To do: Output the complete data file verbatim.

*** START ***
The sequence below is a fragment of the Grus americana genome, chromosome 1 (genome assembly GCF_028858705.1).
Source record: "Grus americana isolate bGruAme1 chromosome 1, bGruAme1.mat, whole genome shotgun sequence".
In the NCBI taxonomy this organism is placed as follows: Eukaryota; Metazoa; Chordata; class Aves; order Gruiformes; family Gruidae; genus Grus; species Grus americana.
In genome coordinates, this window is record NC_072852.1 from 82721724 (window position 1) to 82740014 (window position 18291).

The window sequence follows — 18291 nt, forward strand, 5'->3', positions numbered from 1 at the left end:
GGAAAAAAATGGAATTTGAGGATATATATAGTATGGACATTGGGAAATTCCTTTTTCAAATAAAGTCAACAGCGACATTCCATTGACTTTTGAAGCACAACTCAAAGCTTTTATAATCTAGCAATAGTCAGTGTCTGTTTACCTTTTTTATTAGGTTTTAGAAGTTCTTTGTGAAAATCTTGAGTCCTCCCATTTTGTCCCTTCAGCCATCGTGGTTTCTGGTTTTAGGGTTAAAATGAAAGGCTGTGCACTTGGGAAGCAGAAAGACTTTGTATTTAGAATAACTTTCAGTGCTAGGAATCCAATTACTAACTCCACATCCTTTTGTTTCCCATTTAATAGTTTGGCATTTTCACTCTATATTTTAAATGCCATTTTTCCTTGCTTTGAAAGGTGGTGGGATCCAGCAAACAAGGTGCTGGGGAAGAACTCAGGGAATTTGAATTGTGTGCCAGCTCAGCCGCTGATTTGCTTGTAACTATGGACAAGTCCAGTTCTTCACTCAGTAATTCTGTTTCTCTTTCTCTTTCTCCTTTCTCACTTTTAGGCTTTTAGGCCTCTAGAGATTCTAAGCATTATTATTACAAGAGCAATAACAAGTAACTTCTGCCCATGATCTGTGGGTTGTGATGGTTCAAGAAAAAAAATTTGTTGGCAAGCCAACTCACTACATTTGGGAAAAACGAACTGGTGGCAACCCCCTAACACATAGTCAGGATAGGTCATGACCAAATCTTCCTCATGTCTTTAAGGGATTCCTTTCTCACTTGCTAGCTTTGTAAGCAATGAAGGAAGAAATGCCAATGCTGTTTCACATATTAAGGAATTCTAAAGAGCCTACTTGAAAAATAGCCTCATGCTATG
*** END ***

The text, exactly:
The sequence below is a fragment of the Grus americana genome, chromosome 1 (genome assembly GCF_028858705.1).
Source record: "Grus americana isolate bGruAme1 chromosome 1, bGruAme1.mat, whole genome shotgun sequence".
In the NCBI taxonomy this organism is placed as follows: Eukaryota; Metazoa; Chordata; class Aves; order Gruiformes; family Gruidae; genus Grus; species Grus americana.
In genome coordinates, this window is record NC_072852.1 from 82721724 (window position 1) to 82740014 (window position 18291).

The window sequence follows — 18291 nt, forward strand, 5'->3', positions numbered from 1 at the left end:
GGAAAAAAATGGAATTTGAGGATATATATAGTATGGACATTGGGAAATTCCTTTTTCAAATAAAGTCAACAGCGACATTCCATTGACTTTTGAAGCACAACTCAAAGCTTTTATAATCTAGCAATAGTCAGTGTCTGTTTACCTTTTTTATTAGGTTTTAGAAGTTCTTTGTGAAAATCTTGAGTCCTCCCATTTTGTCCCTTCAGCCATCGTGGTTTCTGGTTTTAGGGTTAAAATGAAAGGCTGTGCACTTGGGAAGCAGAAAGACTTTGTATTTAGAATAACTTTCAGTGCTAGGAATCCAATTACTAACTCCACATCCTTTTGTTTCCCATTTAATAGTTTGGCATTTTCACTCTATATTTTAAATGCCATTTTTCCTTGCTTTGAAAGGTGGTGGGATCCAGCAAACAAGGTGCTGGGGAAGAACTCAGGGAATTTGAATTGTGTGCCAGCTCAGCCGCTGATTTGCTTGTAACTATGGACAAGTCCAGTTCTTCACTCAGTAATTCTGTTTCTCTTTCTCTTTCTCCTTTCTCACTTTTAGGCTTTTAGGCCTCTAGAGATTCTAAGCATTATTATTACAAGAGCAATAACAAGTAACTTCTGCCCATGATCTGTGGGTTGTGATGGTTCAAGAAAAAAAATTTGTTGGCAAGCCAACTCACTACATTTGGGAAAAACGAACTGGTGGCAACCCCCTAACACATAGTCAGGATAGGTCATGACCAAATCTTCCTCATGTCTTTAAGGGATTCCTTTCTCACTTGCTAGCTTTGTAAGCAATGAAGGAAGAAATGCCAATGCTGTTTCACATATTAAGGAATTCTAAAGAGCCTACTTGAAAAATAGCCTCATGCTATG